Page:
The Buzz caught up with two local entrepreneurs who recently launched new business ventures in the neighborhood.
It’s been said that “necessity is the mother of invention,” and that was certainly true for local resident and entrepreneur Kristen Wallace Tostado who created Social Paint, a line of natural and organic lip gloss that is certified gluten free, anti-aging, antioxidant, and anti-inflammatory.
A few weeks ago, Tostado introduced her product to the neighborhood with a launch party at Picket Fences where it’s doing very well.
“We have received a really positive response to lip gloss by Social Paint! said Joane Pickett of Pickett Fences. “Everyone loves the colors and the fact the products are organic, non toxic, gluten free and SPF 15. We are so happy to support local business owner Kristen Wallace Tostado!”
Kristen was diagnosed with Celiac disease in 2004 which prevented her from using most (if not all) of the cosmetic products on the market. It turns out gluten is in many products like shampoo, toothpaste, facial cleansers, lotions, shave gels, hairspray, soap and lip gloss. Because we unintentionally ingest lip gloss and it can be very harmful to people with Celiac disease, Tostado decided she would create something new that would work for her and others like her.
“It was really important for me to be transparent and get all the proper certifications,” Tostado told the Buzz. “I am really gratified that people are drawn to the product because of those certifications because it was a big undertaking to get them.”
The products are certified gluten free and 100% cruelty-free (Leaping BunnyTM certified) products are free of carcinogenic, hormone and endocrine disrupting ingredients, parabens, sulfates, phthalates, tricolsan, gluten, petrochemicals, and toxins. Social Paint uses only the safest non-nano zinc oxide to give the lip gloss an SPF 15 rating to provide protection from the sun and the environment. The zinc oxide is tasteless and odorless. Tostado’s website says the new company is “committed to the integrity of our natural formulas, the wellness of our valued customers, and health of our precious environment.”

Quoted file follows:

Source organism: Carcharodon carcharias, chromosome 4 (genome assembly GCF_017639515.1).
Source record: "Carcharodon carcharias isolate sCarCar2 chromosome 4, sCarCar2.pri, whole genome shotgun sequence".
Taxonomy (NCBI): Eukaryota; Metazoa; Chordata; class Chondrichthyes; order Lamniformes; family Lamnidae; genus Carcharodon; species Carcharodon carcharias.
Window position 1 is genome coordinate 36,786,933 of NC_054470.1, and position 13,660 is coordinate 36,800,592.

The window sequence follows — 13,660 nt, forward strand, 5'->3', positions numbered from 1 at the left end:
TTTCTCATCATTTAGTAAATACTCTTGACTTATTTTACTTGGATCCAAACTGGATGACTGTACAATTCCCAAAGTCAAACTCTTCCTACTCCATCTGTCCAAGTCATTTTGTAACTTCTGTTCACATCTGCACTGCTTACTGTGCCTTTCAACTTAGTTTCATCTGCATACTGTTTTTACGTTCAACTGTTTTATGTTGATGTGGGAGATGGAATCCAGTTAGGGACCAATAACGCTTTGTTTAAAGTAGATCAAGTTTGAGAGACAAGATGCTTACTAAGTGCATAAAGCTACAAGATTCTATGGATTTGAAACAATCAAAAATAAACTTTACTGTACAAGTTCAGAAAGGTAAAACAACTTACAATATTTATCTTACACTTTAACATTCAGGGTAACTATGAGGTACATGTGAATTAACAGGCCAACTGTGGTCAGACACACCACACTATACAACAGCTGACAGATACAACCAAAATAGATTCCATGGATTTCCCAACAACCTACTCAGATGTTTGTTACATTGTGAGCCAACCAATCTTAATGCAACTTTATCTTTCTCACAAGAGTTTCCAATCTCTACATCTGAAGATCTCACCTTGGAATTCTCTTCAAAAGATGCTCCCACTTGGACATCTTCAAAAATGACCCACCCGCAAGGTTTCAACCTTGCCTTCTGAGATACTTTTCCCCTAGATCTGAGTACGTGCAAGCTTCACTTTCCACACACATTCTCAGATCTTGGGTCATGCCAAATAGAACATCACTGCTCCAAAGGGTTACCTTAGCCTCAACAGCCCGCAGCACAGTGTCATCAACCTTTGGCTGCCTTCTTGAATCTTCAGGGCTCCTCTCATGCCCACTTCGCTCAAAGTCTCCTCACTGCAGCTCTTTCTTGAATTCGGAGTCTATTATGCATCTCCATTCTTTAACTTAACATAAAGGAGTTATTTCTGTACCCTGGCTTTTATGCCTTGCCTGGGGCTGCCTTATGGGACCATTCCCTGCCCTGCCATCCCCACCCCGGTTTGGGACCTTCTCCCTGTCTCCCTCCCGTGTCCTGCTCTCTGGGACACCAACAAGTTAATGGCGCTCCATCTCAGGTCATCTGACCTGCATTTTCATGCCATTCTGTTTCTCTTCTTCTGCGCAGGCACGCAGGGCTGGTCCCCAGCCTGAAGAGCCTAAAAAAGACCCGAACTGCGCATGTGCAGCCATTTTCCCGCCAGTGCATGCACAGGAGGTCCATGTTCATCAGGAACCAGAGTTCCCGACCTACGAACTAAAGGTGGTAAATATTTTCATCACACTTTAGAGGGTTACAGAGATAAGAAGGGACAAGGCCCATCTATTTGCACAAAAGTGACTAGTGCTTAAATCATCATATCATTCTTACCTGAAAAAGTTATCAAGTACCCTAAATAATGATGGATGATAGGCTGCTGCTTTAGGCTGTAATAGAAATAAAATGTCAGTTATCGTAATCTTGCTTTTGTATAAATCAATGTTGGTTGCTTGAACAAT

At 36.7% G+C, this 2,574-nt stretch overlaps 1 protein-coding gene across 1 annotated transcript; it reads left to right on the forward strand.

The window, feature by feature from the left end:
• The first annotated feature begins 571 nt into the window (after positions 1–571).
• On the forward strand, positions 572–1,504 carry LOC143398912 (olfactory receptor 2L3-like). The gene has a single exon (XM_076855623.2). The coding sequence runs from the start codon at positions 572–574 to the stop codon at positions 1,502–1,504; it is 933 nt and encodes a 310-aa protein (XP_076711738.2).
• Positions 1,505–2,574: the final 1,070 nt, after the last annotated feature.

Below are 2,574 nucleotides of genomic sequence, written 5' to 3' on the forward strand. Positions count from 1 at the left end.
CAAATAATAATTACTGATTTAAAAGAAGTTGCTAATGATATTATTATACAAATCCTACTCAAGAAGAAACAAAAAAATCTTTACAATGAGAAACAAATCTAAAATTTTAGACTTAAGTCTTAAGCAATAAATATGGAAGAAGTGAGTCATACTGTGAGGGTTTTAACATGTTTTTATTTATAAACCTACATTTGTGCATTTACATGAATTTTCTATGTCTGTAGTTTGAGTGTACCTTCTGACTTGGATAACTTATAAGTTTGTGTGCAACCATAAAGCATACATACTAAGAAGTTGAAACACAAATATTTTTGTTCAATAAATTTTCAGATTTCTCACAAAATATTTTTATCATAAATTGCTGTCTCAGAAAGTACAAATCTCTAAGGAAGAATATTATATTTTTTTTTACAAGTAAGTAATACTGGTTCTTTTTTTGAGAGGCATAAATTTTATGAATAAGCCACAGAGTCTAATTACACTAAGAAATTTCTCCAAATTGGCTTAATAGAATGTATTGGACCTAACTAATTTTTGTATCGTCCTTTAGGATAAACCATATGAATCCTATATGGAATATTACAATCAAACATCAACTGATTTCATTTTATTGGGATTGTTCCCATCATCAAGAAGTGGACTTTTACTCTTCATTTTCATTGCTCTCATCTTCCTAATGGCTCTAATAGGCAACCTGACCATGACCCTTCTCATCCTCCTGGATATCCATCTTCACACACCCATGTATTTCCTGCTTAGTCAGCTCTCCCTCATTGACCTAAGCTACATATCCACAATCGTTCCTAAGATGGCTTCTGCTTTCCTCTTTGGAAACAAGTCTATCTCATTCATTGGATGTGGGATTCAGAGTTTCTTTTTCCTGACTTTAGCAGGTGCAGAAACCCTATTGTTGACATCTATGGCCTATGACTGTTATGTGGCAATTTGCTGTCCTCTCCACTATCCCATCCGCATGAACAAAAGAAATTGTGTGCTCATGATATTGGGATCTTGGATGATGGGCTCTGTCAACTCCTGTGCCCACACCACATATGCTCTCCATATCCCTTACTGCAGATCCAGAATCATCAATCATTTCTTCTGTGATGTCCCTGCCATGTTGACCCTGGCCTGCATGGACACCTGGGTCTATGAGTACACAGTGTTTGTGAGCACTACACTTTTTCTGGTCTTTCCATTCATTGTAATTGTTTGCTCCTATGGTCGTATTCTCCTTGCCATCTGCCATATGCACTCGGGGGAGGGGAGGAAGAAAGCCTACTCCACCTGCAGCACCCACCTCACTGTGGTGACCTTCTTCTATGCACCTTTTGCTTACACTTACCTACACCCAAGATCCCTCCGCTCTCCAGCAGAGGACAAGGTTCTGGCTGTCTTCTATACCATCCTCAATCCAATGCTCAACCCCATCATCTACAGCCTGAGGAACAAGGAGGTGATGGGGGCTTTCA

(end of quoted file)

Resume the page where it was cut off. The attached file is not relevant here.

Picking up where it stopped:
Tostado has no experience doing this. “I’m green in a green industry!” she laughed. But she’s encouraged by the response her products have gotten. So far the most popular color is “Pucker” a creamy mauve that promises to look good on everyone, which is especially nice since it was the first color she started to develop. Now she’s working on getting her products in other stores around the city and the country. Soon, she’ll be launching her line in a store in Hingham, Massachusetts just outside Boston where her sister lives. But she’s really excited to have been invited to participate in the Indie Beauty Expo in New York this August as one of 300 small batch beauty brands introduced to retailers and beauty influencers. And to think it all started right here because she couldn’t find gluten free lip gloss.
Tostado has teamed up with local jewelry designer, Olivia Kazanjian for a summer trunk show called “Luscious Lips & Beach Bling Spree” Wednesday, June 6th. RSVP at email@example.com for location and hours. Or, next time you’re on Larchmont, stop in to see the collection at Pickett Fences.